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RCMP cordon off a crime scene using police tap (JOHN LEHMANN/The GLOBE AND MA)
RCMP cordon off a crime scene using police tap (JOHN LEHMANN/The GLOBE AND MA)

Court erupts as Crown drops youth murder case; judge wouldn’t admit evidence Add to ...

A double-murder trial collapsed into angry shouts and obscenities Friday when the Crown dropped the charges after a judge ruled that undercover police had coerced a confession from the accused teenager.

At least six peace officers rushed into the courtroom as members of the two victims’ families stood up and loudly and repeatedly cursed the teen, his lawyer and the judge. Queen’s Bench Justice Brian Burrows left during the verbal fusillade without formally adjourning court, leaving lawyers to ask each other: “Are we done?”

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The outrage was a chaotic coda to the Crown’s decision to abandon a case that began almost four years ago, when the accused was 14, and ended on the day of his 18th birthday.

“This was a confession-driven case,” prosecutor William Wister told the judge. “The confession’s gone. We close our case.”

The teen was originally charged with two counts of second-degree murder shortly after the killings of Barry Boenke, 68, and his friend Susan Trudel, 50. The pair were found beaten and shot to death on their rural property east of Edmonton in June 2009.

He was arrested with another teen after they had escaped from a group home and were found driving Boenke’s stolen truck. The accused confessed to police, but during pretrial hearings a judge ruled the statement inadmissible. Without that key piece of evidence, the Crown stayed the charges.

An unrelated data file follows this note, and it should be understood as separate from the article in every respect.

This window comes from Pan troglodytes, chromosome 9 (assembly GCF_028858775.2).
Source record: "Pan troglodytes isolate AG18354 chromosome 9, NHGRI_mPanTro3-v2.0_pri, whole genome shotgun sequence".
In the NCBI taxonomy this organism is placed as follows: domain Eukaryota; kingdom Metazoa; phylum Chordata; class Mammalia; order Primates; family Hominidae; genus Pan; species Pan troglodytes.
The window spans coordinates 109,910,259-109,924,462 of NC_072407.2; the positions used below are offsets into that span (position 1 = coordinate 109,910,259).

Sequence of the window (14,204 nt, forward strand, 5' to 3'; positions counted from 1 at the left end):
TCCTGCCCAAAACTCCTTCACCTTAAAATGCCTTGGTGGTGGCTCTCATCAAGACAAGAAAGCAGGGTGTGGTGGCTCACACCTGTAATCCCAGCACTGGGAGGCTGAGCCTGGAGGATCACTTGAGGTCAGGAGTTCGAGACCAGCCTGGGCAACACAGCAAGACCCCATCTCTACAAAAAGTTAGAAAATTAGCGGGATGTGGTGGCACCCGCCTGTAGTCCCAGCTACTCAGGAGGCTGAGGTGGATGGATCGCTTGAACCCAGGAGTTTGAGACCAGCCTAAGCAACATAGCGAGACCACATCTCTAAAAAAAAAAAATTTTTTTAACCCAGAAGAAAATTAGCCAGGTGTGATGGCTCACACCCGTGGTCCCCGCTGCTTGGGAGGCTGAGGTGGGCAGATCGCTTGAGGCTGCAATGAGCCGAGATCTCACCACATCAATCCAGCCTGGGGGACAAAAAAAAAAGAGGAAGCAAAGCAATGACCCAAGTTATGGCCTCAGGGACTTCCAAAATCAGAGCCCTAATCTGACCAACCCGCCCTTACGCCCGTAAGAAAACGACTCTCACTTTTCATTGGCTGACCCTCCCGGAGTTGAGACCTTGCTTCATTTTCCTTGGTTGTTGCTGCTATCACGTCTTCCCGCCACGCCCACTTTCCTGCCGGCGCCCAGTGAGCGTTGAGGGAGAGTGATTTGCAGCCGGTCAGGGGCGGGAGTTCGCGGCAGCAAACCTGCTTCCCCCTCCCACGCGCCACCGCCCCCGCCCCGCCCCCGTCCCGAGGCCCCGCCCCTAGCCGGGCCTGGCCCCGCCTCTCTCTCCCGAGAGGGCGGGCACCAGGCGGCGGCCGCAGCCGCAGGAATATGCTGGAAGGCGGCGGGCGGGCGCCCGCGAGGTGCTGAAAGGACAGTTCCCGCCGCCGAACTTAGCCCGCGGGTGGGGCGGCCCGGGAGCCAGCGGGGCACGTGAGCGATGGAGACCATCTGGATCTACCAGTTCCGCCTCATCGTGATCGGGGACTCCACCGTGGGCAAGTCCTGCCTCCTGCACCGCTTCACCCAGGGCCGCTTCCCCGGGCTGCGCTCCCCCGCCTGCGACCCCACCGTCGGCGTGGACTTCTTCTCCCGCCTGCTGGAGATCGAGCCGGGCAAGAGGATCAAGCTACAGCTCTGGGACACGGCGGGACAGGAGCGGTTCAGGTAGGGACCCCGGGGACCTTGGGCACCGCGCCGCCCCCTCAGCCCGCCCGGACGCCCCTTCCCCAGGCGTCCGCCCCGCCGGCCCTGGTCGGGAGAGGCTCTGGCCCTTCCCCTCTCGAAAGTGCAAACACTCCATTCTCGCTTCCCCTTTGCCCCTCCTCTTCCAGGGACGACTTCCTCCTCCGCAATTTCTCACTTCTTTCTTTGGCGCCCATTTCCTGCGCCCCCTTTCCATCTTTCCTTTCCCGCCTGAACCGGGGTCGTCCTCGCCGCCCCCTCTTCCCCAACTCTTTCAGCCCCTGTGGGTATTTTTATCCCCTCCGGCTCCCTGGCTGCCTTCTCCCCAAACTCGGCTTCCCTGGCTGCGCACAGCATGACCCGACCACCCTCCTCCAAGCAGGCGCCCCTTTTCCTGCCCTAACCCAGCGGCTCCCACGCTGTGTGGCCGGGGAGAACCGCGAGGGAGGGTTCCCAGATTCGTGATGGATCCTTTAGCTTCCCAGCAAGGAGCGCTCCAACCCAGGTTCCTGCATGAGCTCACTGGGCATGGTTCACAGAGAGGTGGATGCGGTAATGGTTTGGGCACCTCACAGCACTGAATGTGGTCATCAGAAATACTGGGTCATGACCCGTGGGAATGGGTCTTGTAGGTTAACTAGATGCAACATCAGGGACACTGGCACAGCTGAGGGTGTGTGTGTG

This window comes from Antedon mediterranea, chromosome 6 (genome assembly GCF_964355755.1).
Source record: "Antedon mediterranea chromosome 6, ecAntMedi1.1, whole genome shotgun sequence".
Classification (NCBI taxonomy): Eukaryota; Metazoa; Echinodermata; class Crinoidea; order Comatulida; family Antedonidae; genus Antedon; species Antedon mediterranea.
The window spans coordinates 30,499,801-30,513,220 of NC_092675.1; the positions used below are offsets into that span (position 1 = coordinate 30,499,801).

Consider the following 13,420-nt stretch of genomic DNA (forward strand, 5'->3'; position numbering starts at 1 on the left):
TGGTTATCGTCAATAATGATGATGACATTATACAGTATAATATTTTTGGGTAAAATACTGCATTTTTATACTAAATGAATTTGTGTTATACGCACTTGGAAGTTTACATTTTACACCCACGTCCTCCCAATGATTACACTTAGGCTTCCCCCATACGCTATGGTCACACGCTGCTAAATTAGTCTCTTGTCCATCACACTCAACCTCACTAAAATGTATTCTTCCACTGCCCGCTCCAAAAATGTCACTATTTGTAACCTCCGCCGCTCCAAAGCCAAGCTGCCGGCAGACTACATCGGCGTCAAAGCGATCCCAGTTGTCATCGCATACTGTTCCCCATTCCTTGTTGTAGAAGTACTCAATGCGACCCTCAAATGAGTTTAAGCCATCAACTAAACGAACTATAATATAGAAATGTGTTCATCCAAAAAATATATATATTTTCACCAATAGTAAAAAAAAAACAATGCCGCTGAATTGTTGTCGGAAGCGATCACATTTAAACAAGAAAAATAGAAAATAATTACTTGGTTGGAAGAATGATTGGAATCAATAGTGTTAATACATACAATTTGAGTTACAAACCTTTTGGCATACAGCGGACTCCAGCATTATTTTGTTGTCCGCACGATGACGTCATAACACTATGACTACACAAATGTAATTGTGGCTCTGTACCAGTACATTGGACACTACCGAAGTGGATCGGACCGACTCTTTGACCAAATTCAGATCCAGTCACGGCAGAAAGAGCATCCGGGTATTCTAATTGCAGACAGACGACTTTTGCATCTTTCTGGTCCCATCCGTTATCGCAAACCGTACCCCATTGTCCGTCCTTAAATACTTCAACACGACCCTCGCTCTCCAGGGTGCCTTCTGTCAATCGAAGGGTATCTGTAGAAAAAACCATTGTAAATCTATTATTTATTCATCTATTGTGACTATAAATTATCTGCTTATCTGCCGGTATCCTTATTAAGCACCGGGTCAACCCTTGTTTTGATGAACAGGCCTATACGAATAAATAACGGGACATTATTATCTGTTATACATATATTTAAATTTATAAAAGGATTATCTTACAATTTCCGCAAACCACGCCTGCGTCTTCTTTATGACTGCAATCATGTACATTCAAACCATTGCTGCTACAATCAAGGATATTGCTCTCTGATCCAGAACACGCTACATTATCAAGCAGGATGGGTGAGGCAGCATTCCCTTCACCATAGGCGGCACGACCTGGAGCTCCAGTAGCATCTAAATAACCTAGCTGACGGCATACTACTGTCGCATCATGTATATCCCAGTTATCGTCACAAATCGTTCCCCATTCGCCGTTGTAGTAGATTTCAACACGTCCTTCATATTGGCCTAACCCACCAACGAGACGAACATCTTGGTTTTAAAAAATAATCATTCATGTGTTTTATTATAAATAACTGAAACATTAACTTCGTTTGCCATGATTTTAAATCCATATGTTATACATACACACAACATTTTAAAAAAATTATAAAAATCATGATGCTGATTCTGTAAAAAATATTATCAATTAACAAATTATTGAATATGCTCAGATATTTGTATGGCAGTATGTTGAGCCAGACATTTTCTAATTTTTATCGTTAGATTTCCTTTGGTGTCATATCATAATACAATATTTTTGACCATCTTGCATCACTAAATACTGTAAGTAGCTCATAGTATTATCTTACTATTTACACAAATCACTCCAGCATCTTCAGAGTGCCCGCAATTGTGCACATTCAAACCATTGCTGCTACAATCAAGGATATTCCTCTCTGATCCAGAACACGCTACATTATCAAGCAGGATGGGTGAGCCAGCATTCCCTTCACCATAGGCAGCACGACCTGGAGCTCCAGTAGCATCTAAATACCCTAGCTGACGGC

No forensic evidence linked the boys to the killings. Their DNA was not found at the scene and there was no blood or gunshot residue on their clothes. The gun that killed Boenke and Trudel has not been recovered.

Last May, the Crown reactivated the case against one teen after RCMP targeted both boys in a “Mr. Big” sting in which undercover officers pretended to be members of an organized crime syndicate.

Such stings try to win a subject’s trust with the hope of getting information on a crime as the suspect seeks to win the favour of fake gangsters.

Burrows, in a harshly worded 84-page judgment, ruled the confession obtained by the sting in this case was inadmissible.

“I conclude (the accused’s) statements were coerced,” said the judge, who was hearing the case without a jury.

Burrows pointed out the sting had been run on a 16-year-old boy who had no father, an absent mother and a history of sexual abuse by an uncle. The teen had been living in a series of group homes, and had been diagnosed with numerous psychological problems, including an attention-deficit disorder and a probable case of fetal alcohol syndrome.

Undercover officers befriended him, gave him money, beer, access to a condo, tickets to a hockey game and a rock concert and a snowboarding trip to the mountains. The youth had every reason to tell his new friends what he thought they wanted to hear to keep the good times rolling, wrote Burrows.